The Amazing Adventures of Kavalier & Clay by Michael Chabon
This might have been the first novel I ever read that broke all the rules about genre. At the time, many people thought of comics as being “not serious,” and Chabon simultaneously elevates them to the level of “high culture” while poo-pooing that whole idea. Also, the Golem of Prague is a main character; I thought about him often while writing my own golem characters.
Middlemarch by George Eliot
Because it’s the best novel yet written in English. The best plotted, and with the most complex and well-rounded characters. I’ve read it more times than I can count, as you can see by the state of this copy. It’s also full of Post-Its because I gave a lecture about it last year.
Visitation by Jenny Erpenbeck, translated by Susan Bernofsky
Most novels follow a character or group of characters. This one follows a place: a single house in East Berlin over the bloody and turbulent course of the twentieth century. Eerie and profoundly astute about history, Visitation expands our ideas about how a novel can represent and critique the world.
Atomik Aztex by Sesshu Foster
Imagine that the Aztecs defeat the Conquistadores and go on to become the dominant world culture. Then imagine that the commonly accepted view of time is that it’s cyclical and that the lingua franca blends Nahuatl with Spanish and English. Then picture a main character who is at once an immigrant worker in a 1940s Los Angeles meat-packing plant and a famous Aztec warrior. This is that book. It’s wild.
Cosmicomics by Italo Calvino, translated by William Weaver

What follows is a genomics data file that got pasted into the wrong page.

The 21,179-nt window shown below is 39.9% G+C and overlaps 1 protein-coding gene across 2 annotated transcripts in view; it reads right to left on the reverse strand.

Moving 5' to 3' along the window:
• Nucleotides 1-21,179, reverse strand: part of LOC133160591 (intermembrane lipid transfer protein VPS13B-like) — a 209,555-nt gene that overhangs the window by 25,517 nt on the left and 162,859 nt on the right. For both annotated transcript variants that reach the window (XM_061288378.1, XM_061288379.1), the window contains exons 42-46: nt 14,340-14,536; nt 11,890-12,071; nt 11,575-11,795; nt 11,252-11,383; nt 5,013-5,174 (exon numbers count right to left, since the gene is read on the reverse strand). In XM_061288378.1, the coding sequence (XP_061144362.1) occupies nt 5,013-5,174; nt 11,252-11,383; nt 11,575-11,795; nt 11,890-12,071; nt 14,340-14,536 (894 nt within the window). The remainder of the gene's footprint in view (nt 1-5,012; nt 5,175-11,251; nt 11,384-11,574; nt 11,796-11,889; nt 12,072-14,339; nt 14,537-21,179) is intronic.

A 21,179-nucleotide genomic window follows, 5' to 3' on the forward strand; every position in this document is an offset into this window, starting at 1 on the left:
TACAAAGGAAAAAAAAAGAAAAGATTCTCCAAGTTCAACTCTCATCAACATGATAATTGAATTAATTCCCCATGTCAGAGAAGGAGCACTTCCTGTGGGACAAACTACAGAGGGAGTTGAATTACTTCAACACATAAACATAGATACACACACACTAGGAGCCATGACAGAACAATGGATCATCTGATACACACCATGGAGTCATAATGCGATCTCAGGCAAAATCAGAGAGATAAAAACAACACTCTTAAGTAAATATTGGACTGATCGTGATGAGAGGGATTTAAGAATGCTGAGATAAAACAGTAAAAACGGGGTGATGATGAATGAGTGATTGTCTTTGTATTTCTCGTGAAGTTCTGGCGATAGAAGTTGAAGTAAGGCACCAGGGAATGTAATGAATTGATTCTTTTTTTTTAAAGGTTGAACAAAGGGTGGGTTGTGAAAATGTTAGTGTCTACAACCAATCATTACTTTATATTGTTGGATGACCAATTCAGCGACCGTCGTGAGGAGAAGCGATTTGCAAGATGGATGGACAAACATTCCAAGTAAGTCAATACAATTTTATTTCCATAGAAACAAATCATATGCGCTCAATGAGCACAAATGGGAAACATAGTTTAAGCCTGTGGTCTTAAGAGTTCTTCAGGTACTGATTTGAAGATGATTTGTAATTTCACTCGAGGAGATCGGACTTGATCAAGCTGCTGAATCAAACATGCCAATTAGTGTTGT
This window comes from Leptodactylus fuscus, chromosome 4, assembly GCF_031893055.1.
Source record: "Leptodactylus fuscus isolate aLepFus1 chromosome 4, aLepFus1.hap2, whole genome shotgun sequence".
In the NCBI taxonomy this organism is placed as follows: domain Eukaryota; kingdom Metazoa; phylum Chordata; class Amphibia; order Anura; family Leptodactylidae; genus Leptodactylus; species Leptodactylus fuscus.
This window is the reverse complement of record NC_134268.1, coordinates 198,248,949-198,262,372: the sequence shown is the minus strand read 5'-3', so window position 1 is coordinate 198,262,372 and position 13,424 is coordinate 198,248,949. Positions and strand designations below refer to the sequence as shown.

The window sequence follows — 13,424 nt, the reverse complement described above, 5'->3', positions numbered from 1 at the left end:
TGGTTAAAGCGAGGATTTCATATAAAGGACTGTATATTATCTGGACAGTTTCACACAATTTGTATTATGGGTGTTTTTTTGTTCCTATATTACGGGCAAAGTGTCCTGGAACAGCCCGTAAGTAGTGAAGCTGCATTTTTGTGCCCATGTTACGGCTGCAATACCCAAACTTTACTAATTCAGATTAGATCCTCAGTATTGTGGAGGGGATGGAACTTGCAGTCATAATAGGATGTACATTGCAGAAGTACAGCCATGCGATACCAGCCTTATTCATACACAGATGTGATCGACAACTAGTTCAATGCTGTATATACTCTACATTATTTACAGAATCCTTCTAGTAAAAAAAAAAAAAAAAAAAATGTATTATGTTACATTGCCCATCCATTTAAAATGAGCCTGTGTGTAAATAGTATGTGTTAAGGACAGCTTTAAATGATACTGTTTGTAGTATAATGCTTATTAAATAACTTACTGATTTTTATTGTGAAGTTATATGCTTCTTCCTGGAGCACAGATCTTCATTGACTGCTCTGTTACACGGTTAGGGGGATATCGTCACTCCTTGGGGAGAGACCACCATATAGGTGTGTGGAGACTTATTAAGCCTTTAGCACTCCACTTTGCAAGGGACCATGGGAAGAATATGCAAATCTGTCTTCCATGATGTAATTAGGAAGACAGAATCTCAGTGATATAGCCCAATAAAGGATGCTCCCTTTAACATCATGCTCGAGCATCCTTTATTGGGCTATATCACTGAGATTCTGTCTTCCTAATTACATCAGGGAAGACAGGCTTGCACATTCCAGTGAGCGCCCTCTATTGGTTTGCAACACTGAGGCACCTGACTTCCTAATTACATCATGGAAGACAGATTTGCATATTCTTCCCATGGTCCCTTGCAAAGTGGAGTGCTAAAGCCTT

Calvino’s imagination is so ebullient; in seemingly every book, he tries out new concepts and forms with such apparent joy. These stories, each based on a principle of physics, are my favorites. Once, when I was just starting out as a writer, I was giving a big, fancy reading. I was nervous already, and someone came up to tell me that William Weaver, Calvino’s translator, was mortally ill but in the audience. I tried to thank him publicly for giving English-speaking readers the gift of Calvino’s work, and I got so choked up I could hardly speak.
Stories of Your Life and Others by Ted Chiang
A few years ago, I had the pleasure of walking around the AWP conference with my friend and colleague John Crowley. We stopped at the Small Beer Press display and talked to Gavin Grant, who hand-sold me this book. “You’re really going to like this,” he said. Gavin and his wife, Kelly Link, publish some of my favorite writers (including Crowley himself; and this is not even to mention how much I love Kelly’s work), so I took it right home and started reading — and boy, was he right. These are sci-fi stories by an incredibly intelligent writer with a strong sense of craft. Each one has enough world-building that it could, if Chiang wanted it to, become a novel; but there’s something so satisfying about the kind of imagination that’s at once both rigorous and profligate enough to let each one stand on its own as a short story.
Featured Image: Courtesy of Emily Barton
Author Photo: © Greg Martin